Rich Indians increasingly migrating to Caribbean countries

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An increasing number of rich Indians are moving out of India to settle abroad. In 2018 alone, more than 5,000 High Net Worth Individuals (HNWIs), totalling to around 2% of the total number of rich Indians, have migrated to other countries, according to the Global Wealth Migration Review of 2019.

These super rich Indians have taken the exit route from India for better business opportunities, better lifestyle, to avoid pollution and health hazards and financial concerns, among other reasons.

The HNWIs chose to get citizenships of the countries they have migrated to by making huge investments there. These schemes are known as Citizenship by Investment Programme and Residence by Investment Programme.

For years, the United States has been the favourite destination for super rich Indians to migrate to and as of December 2018, more than 4.4 million Indians live in the United States. This is followed by UAE, Malaysia, United Kingdom, Canada and Singapore.

However, since the last few years, due to the stricter visa policy of the United States, millionaire Indians are going to Caribbean countries such as Antigua and Barbuda, Grenada, Dominica and Saint Lucia, among others, for faster migration.

Mark Davis, Global Chairman of Davis and Associates LLC, an immigration firm, told The Sunday Guardian, “With the EB-5 visa category facing longer waiting time and increased costs, our Indian clients are now looking at the E-2 visa. Although Indians are not directly eligible for the E-2 visa, we have successfully managed to help clients obtain an E-2 visa by first taking Citizenship by Investment of an E2-eligible country like Grenada in the West Indies.”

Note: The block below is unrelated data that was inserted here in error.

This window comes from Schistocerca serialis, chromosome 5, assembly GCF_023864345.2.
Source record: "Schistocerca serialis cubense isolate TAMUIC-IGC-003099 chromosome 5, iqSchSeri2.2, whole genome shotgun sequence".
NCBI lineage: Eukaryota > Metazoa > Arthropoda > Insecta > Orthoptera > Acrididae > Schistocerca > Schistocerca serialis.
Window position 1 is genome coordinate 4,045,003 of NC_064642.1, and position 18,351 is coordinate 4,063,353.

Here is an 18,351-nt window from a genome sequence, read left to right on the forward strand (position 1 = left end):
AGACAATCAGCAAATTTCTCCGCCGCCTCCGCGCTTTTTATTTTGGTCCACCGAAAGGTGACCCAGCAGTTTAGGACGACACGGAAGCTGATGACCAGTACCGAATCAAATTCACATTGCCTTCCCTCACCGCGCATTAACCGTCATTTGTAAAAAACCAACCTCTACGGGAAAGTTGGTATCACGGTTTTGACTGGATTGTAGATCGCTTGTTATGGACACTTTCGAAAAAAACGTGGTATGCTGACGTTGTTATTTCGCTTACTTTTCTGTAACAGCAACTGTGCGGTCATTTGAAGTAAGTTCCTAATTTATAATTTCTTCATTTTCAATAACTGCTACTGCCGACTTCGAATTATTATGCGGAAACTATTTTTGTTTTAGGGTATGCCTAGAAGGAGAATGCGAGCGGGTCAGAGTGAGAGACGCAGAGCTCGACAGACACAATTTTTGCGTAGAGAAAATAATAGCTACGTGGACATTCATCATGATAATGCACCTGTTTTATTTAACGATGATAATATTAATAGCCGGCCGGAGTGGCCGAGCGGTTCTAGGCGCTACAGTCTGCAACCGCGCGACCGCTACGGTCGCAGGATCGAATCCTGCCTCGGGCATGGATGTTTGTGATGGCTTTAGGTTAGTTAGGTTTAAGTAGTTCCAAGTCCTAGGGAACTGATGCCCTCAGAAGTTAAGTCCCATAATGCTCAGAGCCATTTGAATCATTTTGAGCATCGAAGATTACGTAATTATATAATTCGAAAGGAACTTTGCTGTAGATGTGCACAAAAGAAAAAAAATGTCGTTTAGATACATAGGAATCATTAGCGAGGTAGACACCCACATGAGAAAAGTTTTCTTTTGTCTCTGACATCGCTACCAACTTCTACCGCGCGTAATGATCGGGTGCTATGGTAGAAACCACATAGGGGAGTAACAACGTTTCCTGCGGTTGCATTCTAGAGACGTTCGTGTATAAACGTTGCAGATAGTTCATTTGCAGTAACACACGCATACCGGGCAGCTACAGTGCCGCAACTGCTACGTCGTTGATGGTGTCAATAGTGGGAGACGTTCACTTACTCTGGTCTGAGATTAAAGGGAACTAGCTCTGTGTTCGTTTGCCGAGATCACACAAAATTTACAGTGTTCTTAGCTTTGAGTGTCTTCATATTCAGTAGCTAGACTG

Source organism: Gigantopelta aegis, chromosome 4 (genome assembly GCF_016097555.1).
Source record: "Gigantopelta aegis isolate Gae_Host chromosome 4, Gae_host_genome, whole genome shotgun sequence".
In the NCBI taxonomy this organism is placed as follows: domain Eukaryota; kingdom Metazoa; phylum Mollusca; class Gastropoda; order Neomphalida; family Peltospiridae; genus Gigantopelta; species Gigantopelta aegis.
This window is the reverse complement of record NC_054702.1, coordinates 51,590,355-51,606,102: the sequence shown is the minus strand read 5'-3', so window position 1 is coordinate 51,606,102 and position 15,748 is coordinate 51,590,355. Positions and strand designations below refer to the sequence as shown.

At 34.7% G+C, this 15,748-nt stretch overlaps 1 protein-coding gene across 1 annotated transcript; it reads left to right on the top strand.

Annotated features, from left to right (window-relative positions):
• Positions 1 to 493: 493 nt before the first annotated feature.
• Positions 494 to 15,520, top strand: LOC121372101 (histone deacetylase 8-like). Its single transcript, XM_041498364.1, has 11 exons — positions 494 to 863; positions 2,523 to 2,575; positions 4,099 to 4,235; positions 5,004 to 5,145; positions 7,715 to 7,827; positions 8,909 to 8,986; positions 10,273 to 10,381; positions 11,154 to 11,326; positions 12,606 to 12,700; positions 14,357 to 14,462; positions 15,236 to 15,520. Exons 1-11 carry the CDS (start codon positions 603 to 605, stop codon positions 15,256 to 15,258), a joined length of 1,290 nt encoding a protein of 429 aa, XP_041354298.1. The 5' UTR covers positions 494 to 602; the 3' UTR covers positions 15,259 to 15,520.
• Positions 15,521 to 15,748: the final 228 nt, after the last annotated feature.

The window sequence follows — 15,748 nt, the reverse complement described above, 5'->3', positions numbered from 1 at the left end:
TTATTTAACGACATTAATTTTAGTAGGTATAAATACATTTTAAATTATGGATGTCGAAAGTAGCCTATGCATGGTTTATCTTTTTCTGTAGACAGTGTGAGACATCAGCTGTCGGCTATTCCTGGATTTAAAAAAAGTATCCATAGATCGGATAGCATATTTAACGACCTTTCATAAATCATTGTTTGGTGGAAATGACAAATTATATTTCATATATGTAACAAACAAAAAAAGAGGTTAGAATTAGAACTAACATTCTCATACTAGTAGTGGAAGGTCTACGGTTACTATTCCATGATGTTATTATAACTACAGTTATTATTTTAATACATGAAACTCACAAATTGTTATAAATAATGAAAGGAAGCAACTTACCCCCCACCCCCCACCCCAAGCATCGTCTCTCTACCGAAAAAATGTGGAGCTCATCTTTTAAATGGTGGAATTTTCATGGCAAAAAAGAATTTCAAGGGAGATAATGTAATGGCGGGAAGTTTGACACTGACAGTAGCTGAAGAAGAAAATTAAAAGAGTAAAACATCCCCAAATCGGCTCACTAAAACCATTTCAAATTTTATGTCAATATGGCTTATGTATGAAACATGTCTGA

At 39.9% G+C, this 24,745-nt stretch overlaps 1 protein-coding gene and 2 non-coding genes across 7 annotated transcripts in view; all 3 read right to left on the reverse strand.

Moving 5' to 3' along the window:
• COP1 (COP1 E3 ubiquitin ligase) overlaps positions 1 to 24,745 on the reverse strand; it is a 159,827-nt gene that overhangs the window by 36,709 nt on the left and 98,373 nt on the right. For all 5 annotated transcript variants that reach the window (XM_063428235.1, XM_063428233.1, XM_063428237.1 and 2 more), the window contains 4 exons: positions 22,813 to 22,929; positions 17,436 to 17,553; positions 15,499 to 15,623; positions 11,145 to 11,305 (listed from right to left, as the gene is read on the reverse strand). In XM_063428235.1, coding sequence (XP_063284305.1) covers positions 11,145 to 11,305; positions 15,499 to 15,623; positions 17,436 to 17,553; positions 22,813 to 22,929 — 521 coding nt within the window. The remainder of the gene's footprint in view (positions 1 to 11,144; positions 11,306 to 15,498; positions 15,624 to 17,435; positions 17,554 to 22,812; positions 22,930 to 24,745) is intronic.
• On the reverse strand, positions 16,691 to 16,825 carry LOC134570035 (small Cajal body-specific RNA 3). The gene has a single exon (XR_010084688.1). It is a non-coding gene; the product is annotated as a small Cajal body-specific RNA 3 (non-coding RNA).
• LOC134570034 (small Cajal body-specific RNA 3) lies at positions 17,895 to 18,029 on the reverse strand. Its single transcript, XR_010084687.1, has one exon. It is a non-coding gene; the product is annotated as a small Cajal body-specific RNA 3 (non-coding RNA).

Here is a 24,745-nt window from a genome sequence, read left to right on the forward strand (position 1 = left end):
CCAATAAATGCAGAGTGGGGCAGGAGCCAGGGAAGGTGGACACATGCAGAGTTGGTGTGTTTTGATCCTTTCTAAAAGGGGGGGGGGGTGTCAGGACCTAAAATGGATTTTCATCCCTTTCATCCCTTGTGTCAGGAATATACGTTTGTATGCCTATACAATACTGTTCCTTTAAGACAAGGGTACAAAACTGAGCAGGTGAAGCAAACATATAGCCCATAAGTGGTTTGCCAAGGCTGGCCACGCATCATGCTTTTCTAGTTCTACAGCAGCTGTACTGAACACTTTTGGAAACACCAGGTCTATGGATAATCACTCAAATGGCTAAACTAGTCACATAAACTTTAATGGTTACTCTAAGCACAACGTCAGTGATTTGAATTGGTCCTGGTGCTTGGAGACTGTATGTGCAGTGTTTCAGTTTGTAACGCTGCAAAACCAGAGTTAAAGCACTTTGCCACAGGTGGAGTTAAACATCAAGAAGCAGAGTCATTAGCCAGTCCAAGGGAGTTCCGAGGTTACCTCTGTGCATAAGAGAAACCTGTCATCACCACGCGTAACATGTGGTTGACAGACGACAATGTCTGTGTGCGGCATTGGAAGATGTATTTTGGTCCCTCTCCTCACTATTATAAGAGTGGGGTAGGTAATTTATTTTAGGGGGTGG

Indian millionaires who were earlier keen on directly getting citizenship, or green card, of the United States are looking at the Caribbean Islands because of the Caribbean nations’ easy immigration policy. Since 2014, the EB-5 visa route to the United States which allowed direct citizenship to individuals by investing just $500,000 has been overstressed.

“The EB-5 visa has been extremely popular in India in recent years. Five years ago, in 2014, only 55 EB-5 visas were issued to Indians. This increased to 394 in 2018. Demand grew significantly this year and India exceeded its annual cap of 700 visas to such an extent that there is now a waiting list, which is why Indian clients are taking the route of E-2 visa. The E-2 visa is highly complementary to the EB-5 application; it allows a person to live and work in the United States while facing retrogression delays, and if the underlying E-2 business becomes large enough, it is possible to transition to a green card under the EB-5 route,” Davis said.

It is not just rich Indians who are choosing to move abroad—as many as 22 lakh Indians have moved to other nations in 2018 alone.

According to the Indian Foreign Secretary’s own oral admission to the Parliamentary Committee on External Affairs in January this year, 3.5 lakh to 4 lakh Indians travelled on ECR (Emigration Check Required) passports (these passports are for Indian workers migrating to 18 notified ECR countries under the e-Migrate system, through which emigration clearance is granted to the workers), while around 19 lakh Indians travelled to non-ECR countries.

The Foreign Secretary told the Committee, “The number of non-ECR passport holders going overseas has actually shot up.”

While Indians travelling to non-ECR countries go for white collar jobs, people travelling to ECR countries—which include countries like the UAE, Qatar, Thailand, Oman, Malaysia, Sudan, Syria, Afghanistan, among others—mostly go there seeking employment as carpenters, masons, building painters, mechanics, plumbers, electricians, etc. (TSG)

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